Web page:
The readers weigh in on the session

General Assembly 2009

April 14, 2009

Readers of The Baltimore Sun's Maryland Politics blog weighed in Monday on the final actions of the General Assembly, which adjourned at midnight.

Blog commenter Mark Newgent said utility ratepayers were big losers in this year's session.

"Forget the red herring of re-regulation. The Greenhouse Gas Reduction Act will significantly increase our electric and energy rates. Despite its failure in Europe, cap and trade is on its way to Maryland. Expect higher rates and energy rationing all for no impact on the climate."

Reader Mark Anderson said he wasn't all that impressed with either the Democrats or the Republicans this year.

"It's pretty obvious that Governor [Martin] O'Malley comes up short this session. All his signature initiatives have gone unfulfilled.

"Death penalty, environment, slots, driver's licenses, marriage all ended in compromise. Having exhausted all his political capital last year in getting slots, we are still no closer to a video lottery terminal than we were 18 months ago.

"Unable to close the deal, one has to wonder who will step up next year to offer a primary challenge to O'Malley.

"Honorable Mention: Loser - the Republican Party. With such a weak governor, the Party offers no viable alternative. The Republican buffoons in the House of Delegates offer mindless amendments to delay legislation and present no real leadership or vision to take advantage of O'Malley's weaknesses."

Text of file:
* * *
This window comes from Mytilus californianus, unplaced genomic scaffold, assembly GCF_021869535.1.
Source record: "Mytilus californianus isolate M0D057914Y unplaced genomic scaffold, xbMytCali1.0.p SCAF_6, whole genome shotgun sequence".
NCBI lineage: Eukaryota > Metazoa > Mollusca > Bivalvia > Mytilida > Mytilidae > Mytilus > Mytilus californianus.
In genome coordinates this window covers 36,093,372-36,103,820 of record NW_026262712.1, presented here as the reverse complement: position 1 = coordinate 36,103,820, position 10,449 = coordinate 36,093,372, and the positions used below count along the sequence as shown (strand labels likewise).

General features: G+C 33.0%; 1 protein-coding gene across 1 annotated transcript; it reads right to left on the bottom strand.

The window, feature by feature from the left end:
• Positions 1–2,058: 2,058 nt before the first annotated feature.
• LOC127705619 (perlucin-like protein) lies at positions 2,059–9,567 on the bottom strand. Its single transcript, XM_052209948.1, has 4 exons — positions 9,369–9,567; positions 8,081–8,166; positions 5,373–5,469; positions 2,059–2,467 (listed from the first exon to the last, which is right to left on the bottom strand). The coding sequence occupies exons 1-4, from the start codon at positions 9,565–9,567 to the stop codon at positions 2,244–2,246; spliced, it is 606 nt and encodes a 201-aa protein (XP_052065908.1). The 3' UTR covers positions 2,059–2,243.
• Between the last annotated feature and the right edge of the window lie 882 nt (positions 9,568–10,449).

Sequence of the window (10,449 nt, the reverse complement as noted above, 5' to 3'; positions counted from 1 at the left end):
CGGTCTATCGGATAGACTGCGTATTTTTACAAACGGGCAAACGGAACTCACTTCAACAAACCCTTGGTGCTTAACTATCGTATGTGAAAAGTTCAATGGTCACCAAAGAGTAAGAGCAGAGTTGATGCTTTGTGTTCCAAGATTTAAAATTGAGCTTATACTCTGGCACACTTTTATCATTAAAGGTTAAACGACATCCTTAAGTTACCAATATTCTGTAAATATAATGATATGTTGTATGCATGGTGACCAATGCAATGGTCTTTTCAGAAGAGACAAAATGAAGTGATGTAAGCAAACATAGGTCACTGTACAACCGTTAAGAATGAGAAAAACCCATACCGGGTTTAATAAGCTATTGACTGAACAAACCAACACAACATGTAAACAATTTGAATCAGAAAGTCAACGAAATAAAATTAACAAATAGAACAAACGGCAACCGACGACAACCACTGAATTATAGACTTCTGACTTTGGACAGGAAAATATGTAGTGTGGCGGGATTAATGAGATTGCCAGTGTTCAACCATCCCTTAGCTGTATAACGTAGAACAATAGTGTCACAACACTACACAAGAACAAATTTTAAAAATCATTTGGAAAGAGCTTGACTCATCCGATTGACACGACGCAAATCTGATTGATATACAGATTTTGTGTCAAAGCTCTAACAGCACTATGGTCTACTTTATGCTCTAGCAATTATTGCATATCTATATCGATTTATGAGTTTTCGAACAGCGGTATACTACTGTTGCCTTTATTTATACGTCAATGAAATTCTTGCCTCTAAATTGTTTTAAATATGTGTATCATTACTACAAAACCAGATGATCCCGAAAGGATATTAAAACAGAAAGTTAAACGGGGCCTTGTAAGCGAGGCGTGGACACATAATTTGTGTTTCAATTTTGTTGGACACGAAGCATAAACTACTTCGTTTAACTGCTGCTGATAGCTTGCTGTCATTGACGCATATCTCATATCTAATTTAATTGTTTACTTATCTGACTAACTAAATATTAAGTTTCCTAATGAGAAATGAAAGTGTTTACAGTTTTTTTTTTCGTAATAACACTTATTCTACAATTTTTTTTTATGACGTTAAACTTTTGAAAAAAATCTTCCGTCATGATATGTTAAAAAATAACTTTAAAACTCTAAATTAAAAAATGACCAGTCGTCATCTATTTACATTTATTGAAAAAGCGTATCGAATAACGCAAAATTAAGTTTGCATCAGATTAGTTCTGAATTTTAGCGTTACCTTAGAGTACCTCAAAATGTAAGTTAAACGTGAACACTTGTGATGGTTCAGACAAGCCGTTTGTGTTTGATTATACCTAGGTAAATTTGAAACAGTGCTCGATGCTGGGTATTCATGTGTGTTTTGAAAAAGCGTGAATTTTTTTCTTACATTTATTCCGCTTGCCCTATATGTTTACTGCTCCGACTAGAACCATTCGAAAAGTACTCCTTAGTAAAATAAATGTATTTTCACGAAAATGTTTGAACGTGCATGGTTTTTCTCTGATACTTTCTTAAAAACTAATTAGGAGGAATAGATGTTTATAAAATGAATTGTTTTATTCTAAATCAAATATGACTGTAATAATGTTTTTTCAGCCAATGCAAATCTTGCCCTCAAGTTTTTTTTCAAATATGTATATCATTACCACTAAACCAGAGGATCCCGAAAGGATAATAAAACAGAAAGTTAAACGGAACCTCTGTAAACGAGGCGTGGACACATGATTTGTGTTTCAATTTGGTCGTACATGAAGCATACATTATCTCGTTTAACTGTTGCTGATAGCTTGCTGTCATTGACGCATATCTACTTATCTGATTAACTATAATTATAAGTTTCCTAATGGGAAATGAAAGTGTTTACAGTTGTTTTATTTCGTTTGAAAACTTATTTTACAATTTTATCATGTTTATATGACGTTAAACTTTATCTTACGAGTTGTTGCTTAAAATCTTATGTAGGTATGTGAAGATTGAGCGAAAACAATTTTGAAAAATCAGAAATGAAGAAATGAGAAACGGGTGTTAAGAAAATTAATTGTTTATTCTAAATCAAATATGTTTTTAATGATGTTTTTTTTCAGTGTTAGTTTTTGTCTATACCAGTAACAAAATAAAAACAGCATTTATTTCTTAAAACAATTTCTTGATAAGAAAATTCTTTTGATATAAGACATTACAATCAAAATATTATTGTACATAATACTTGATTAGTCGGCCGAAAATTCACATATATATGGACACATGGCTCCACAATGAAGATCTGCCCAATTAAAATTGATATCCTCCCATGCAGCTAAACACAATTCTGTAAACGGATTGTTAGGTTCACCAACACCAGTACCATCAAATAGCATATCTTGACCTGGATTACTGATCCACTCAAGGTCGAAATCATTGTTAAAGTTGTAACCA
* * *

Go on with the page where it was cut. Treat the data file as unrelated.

The legislature's last-minute efforts to enact legislation allowing the state to obtain the Preakness Stakes through eminent domain didn't sit well with a number of readers.

"Of all the problems the state is facing, especially financial problems, this is among the last issues lawmakers should be concerned about," blog commenter PK wrote. "Horse racing is a dying sport, and I don't believe that will change anytime soon."

The state budget was a major concern for a number of readers, including commenter Believe, who said things are only likely to get worse.

"April 15th deadline + week or two for Comptroller to garner revenue numbers will be real telling. Remember the last 4 meetings of the Spending Affordability Committee have seen lowered revenue each time. The current state budget is balanced under the idea that the next meeting will have equal or greater revenue - something most analysts consider a vast shirking of responsibility."

To join the conversation, go to www.baltimoresun.com/marylandpolitics.

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